Lake effect snow and what we lovingly refer to as the “permacloud” make winters here in South Bend, Indiana, long and strong. We get lots of snow, but we also get blistering wind and frigid temperatures that limit our ability to play outside. So we spend most of our days indoors from mid-November to late March.
It’s only January and already I’m beginning to feel the cabin fever set in! My 15-month-old daughter, Lucy, loves playing outside and she really loves the snow, so the reality of harsh winter is hard for her. She gets her coat and hat and stands banging on the front window begging to go out. And when I explain that it’s below zero, she doesn’t understand or care. “OUT!!!”
A few quick Google searches for snow day activities left me disappointed; most of the activities are for older kids who don’t try to put everything in their mouths, involve baking delicious treats that won’t help my New Years resolutions at all, or try to send us outside for snow fun, which just hasn’t been possible lately.
So what do you do with a stir-crazy one-year-old all winter long?!
Here are a few things that have been keeping us sane:
Using sheets, blankets, pillows, and chairs, we make a little cozy nook to read books, eat snacks, color, and cuddle. Thanks to natural toddler curiosity, our forts get destroyed pretty quickly and easily, but it is a fun treat and makes the time pass more quickly.
This is a great snow day activity because, with nowhere to be, who cares if your kid gets a little messy? We paint right in the high chair (thank you washable paints) and she prefers finger painting right on the tray rather than using a brush and paper. Add shaving cream or glitter for extra fun!
It’s hard to stay motivated to exercise when you are stuck inside all winter, so we like to get moving with dance parties. We clear a big space in the living room, put on our favorite tunes and make up crazy dance moves. My toddler thinks that my dancing is hilarious (and if anyone else could see us I’d be very embarrassed!) but it is a super fun way to get moving, work different muscle groups and be silly together.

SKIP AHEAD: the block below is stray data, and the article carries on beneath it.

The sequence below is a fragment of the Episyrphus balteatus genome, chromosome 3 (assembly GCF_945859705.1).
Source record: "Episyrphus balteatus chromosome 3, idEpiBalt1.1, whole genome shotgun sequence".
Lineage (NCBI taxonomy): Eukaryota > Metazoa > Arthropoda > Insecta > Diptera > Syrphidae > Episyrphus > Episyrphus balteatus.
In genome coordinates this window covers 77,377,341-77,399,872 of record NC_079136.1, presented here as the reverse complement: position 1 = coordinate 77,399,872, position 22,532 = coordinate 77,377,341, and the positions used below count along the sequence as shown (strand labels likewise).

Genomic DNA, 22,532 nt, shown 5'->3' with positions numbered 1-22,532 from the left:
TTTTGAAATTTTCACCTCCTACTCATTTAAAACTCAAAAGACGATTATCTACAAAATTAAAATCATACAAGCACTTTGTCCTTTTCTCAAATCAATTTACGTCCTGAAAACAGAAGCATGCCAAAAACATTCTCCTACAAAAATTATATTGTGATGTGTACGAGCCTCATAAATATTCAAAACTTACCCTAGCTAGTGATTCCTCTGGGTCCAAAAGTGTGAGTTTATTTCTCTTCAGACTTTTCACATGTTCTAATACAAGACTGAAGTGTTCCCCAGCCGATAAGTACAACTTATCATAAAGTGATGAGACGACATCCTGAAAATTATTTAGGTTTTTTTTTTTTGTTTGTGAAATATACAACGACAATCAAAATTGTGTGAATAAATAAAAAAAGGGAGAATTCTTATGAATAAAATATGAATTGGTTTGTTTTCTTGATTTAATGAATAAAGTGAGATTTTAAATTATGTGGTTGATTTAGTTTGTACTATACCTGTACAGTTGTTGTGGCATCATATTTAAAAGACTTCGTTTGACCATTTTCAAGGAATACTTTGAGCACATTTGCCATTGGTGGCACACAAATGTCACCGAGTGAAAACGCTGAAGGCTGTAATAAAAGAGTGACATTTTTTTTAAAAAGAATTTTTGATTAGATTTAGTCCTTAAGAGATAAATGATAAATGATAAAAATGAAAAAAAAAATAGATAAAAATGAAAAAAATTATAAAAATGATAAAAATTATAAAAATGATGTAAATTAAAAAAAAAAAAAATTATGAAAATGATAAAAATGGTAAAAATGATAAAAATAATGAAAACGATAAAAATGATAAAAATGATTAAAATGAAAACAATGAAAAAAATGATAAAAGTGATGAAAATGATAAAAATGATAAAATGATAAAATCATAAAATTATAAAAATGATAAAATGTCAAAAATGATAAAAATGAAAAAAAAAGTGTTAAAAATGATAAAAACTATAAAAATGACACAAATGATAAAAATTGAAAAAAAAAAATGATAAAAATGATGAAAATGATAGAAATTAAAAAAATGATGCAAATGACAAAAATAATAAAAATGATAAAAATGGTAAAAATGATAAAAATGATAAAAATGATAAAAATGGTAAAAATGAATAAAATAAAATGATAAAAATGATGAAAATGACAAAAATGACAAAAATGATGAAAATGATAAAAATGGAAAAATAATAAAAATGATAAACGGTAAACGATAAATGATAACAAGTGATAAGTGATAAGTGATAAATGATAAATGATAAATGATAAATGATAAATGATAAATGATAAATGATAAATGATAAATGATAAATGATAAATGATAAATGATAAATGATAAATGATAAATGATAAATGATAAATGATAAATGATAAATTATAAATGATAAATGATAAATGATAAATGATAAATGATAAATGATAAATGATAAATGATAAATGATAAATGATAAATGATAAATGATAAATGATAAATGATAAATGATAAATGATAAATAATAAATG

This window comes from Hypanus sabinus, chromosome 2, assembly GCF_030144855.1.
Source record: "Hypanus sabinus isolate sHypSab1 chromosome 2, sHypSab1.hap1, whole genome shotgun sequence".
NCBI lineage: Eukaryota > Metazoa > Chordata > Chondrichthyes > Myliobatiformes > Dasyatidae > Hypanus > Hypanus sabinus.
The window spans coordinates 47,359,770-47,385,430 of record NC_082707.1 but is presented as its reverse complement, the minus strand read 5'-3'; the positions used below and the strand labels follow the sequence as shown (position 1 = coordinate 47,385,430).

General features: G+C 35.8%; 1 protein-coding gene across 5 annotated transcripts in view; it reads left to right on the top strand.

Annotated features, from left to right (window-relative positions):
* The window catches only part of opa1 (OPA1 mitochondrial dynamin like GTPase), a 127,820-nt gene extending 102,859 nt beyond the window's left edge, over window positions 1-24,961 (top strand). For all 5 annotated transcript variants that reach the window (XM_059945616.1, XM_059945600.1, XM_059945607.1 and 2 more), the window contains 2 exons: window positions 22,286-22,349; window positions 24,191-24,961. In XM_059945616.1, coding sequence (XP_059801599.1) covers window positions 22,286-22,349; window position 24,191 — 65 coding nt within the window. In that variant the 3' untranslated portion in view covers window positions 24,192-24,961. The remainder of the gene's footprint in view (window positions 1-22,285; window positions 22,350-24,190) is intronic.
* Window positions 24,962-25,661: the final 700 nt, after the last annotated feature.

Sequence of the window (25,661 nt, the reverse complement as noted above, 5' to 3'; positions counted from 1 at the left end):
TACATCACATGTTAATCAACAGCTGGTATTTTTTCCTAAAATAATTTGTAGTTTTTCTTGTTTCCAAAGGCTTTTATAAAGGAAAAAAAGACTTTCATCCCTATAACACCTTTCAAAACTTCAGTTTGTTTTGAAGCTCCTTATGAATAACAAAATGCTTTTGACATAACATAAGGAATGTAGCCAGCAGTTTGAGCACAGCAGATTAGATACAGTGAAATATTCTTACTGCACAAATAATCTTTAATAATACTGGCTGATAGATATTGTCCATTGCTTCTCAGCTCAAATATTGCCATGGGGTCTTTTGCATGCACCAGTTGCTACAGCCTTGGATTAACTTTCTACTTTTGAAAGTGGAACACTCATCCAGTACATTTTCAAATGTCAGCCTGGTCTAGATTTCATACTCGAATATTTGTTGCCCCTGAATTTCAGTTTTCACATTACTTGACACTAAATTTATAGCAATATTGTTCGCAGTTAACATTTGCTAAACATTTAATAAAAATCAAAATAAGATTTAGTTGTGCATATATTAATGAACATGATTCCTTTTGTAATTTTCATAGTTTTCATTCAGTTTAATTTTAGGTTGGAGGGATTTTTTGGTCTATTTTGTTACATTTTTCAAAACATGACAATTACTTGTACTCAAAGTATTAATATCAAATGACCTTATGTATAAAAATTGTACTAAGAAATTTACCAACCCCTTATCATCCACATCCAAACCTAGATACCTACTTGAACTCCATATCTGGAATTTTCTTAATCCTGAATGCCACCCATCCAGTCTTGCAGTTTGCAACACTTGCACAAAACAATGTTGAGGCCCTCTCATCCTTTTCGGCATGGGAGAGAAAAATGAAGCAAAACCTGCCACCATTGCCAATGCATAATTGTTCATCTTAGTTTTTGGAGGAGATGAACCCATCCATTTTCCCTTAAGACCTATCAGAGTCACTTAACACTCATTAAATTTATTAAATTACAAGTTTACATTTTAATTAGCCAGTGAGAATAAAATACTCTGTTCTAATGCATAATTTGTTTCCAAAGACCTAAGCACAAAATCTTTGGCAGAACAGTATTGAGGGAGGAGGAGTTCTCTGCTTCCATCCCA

Skype or FaceTime
As an extrovert, spending the whole day inside with someone whose vocabulary totals less than 20 words is very taxing. When we can’t leave the house, I feel starved for human interaction and conversation. Being able to Skype or FaceTime friends and family, even for just a few minutes, helps make me feel less isolated and is a special treat for Lucy.
This might be my new favorite winter activity! Summer days are full of fun and sun but usually end with quick and simple meals thrown together on the grill. But long winter days mean ample time for prepping and roasting and baking, and we’ve been delighting in at least one new recipe each week. I give Lucy a pot, a wooden spoon, some dishes and a pile of play food and she busies herself with me in the kitchen, stirring and tasting and creating a culinary masterpiece.
Here is our favorite winter recipe:
- 1 lb. Ground Italian Sausage (or regular pork sausage with Italian seasonings)
- 6-8 cups Chicken Stock (low sodium)
- 1 bunch of kale, washed, stemmed and shredded
- 2 cans stewed tomoatoes
- 1 large package tortellini of your choice (found in refrigerated section)
- ½ cup heavy whipping cream or half-and-half (optional)
In a large pot, bring chicken stock to boil.
In a large skillet, brown the ground Italian sausage until cooked through (no longer pink) and drain excess grease.
Cut the stewed tomato slices into quarters, saving the juices.
When the stock is boiling, add the sausage, tomatoes and juice, and shredded kale and cook until the kale is wilted, stirring occasionally.
Then add the tortellini and cook according to the directions on the package.
When the tortellini is cooked, add the cream or half-and-half, if desired, and stir until incorporated.
Add salt and pepper to taste.
(You can add other veggies to the soup, or substitute chunks of red or sweet potato for the tortellini. It’s a great base that you can take and make your own. Enjoy!)
Copyright 2015 Megan Swaim
Art/photography: Megan Swaim, all rights reserved.